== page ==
Calls for Amazon to stop selling its facial recognition technology

Martyn Warwick
By Martyn Warwick

Apr 8, 2019

via Flickr © IBM Research (CC BY-ND 2.0)

via Flickr © IBM Research (CC BY-ND 2.0)

  • "Rekognition" system allegedly biased against women and people of colour
  • Test misidentified 38 per cent of Members of US Congress as convicted criminals.
  • Unacceptable levels of inaccuracy and lack of regulation a recipe for potential disaster
  • But moves afoot to draw up standards and governmental regulatory oversight

Serendipity strikes again! As today's TelecomTV's publishes a story about the disbandment of Google's Advanced Technology External Advisory Council (ATEAC), which collapsed, in part, over concerns about the accuracy and use of facial recognition technology, comes news that 25 noted and influential AI scientists have written to Amazon calling on the company to cease selling its "Rekognition" facial recognition technology to police forces and other law enforcement agencies because, they allege, the systems are biased against women and people of colour.

The signatories to the letter say facial recognition is immature and insecure and the artificial intelligence behind the systems carries within it the inherent (and probably subconscious) biases and prejudices of the people who developed and wrote them. Opinion is hardening that the hurried deployment of facial recognition technology in the US requires immediate regulation and oversight by a properly appointed government body. There is also great concern that the technology is being used secretly and in many cases the public have no idea they are being spied upon and profiled.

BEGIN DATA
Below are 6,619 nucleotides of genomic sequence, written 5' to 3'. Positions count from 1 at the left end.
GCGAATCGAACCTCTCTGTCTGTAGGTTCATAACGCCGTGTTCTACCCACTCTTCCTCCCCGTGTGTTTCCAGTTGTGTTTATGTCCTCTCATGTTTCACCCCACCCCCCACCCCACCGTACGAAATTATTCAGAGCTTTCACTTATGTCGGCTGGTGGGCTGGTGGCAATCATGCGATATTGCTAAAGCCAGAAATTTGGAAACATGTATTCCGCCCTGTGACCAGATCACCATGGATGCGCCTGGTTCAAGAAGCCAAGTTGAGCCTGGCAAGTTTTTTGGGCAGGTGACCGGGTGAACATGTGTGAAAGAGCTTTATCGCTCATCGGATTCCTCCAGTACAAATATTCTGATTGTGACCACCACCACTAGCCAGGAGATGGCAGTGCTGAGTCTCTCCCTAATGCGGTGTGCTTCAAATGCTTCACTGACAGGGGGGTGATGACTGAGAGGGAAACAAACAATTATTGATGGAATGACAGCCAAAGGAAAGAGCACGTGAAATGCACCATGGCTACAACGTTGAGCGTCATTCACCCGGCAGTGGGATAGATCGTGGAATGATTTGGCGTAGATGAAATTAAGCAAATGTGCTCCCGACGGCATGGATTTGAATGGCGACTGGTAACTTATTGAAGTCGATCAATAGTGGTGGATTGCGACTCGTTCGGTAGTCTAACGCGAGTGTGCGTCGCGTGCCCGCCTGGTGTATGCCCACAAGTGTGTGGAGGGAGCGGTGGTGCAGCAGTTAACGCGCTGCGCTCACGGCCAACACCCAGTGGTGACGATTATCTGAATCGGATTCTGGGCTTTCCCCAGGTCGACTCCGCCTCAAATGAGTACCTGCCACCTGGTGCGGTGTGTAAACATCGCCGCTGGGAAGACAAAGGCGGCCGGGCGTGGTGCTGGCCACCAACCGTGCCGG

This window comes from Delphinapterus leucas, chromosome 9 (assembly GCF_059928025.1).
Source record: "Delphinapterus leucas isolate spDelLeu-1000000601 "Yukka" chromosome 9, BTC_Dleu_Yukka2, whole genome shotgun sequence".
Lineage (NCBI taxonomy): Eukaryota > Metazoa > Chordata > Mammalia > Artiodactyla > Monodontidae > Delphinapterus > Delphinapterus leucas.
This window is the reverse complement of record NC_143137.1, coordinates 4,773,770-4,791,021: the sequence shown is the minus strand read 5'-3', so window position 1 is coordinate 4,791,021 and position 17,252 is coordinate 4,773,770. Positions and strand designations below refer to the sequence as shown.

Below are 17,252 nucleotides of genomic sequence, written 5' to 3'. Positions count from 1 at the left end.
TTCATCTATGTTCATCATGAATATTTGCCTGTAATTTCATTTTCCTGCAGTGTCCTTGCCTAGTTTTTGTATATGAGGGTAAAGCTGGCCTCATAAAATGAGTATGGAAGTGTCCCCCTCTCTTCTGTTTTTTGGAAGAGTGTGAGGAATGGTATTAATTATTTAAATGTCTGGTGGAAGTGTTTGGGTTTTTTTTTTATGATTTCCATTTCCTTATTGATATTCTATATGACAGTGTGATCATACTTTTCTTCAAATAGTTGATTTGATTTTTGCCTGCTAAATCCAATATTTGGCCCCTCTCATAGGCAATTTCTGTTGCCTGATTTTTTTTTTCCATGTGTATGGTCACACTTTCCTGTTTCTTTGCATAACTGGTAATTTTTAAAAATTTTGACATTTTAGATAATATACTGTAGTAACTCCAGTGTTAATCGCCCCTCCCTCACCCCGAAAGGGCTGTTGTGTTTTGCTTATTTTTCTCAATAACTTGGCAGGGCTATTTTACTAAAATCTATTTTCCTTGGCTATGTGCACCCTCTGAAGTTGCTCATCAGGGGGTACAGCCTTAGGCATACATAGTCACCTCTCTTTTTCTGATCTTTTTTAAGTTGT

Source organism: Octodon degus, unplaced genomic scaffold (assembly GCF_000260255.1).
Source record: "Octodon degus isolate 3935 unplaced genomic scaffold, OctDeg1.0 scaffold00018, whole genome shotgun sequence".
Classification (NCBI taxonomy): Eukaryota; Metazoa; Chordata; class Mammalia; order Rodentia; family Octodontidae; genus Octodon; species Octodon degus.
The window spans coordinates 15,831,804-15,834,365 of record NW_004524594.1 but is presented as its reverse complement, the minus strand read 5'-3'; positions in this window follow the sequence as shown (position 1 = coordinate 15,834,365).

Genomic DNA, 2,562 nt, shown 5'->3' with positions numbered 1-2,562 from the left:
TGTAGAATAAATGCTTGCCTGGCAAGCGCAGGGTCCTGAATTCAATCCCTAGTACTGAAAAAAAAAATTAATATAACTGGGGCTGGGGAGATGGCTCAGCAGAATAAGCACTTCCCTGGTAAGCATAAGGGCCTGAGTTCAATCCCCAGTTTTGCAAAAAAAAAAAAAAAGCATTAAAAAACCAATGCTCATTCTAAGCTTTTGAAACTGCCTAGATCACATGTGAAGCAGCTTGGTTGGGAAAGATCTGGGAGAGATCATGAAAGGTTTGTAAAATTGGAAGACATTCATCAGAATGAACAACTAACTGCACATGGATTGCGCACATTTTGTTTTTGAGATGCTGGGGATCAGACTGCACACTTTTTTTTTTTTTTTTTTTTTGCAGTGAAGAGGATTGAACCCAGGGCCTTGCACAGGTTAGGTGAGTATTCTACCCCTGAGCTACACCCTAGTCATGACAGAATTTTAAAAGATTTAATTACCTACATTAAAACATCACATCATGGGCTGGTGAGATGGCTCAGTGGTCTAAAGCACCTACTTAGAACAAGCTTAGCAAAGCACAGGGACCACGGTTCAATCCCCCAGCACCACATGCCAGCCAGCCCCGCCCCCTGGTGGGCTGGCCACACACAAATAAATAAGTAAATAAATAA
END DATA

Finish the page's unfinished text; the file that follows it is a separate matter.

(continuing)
Amazon promotes and sells Rekognition via Amazon Web Services, its cloud-computing arm, and when it introduced the technology the company was bullish, quickly and loudly announcing that some of the first to adopt Rekognition were the Orlando Police Department in Florida and the Washington County Sheriff’s Office in Oregon. These days Amazon is rather more coy and reticent about who, where, is buying its "deep learning image analysis" product.